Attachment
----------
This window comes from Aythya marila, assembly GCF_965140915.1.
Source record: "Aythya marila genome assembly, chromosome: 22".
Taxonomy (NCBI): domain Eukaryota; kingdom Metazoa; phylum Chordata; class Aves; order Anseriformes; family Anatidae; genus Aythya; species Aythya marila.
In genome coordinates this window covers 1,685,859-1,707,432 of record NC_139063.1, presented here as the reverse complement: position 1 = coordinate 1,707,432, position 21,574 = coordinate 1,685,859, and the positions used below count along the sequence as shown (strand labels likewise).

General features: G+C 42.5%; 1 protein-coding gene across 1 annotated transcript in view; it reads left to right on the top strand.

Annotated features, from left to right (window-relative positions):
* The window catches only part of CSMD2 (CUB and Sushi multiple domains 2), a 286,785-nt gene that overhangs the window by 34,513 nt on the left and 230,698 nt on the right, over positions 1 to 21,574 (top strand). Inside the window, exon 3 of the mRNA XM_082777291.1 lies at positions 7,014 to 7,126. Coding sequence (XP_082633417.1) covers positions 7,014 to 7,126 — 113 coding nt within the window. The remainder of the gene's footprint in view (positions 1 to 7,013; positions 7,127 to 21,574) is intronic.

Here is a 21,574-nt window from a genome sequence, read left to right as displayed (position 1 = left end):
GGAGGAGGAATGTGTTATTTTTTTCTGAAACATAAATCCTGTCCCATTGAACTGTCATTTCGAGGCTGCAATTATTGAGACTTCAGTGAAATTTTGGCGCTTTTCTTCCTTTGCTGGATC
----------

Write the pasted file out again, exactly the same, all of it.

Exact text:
This window comes from Aythya marila, assembly GCF_965140915.1.
Source record: "Aythya marila genome assembly, chromosome: 22".
Taxonomy (NCBI): domain Eukaryota; kingdom Metazoa; phylum Chordata; class Aves; order Anseriformes; family Anatidae; genus Aythya; species Aythya marila.
In genome coordinates this window covers 1,685,859-1,707,432 of record NC_139063.1, presented here as the reverse complement: position 1 = coordinate 1,707,432, position 21,574 = coordinate 1,685,859, and the positions used below count along the sequence as shown (strand labels likewise).

General features: G+C 42.5%; 1 protein-coding gene across 1 annotated transcript in view; it reads left to right on the top strand.

Annotated features, from left to right (window-relative positions):
* The window catches only part of CSMD2 (CUB and Sushi multiple domains 2), a 286,785-nt gene that overhangs the window by 34,513 nt on the left and 230,698 nt on the right, over positions 1 to 21,574 (top strand). Inside the window, exon 3 of the mRNA XM_082777291.1 lies at positions 7,014 to 7,126. Coding sequence (XP_082633417.1) covers positions 7,014 to 7,126 — 113 coding nt within the window. The remainder of the gene's footprint in view (positions 1 to 7,013; positions 7,127 to 21,574) is intronic.

Here is a 21,574-nt window from a genome sequence, read left to right as displayed (position 1 = left end):
GGAGGAGGAATGTGTTATTTTTTTCTGAAACATAAATCCTGTCCCATTGAACTGTCATTTCGAGGCTGCAATTATTGAGACTTCAGTGAAATTTTGGCGCTTTTCTTCCTTTGCTGGATC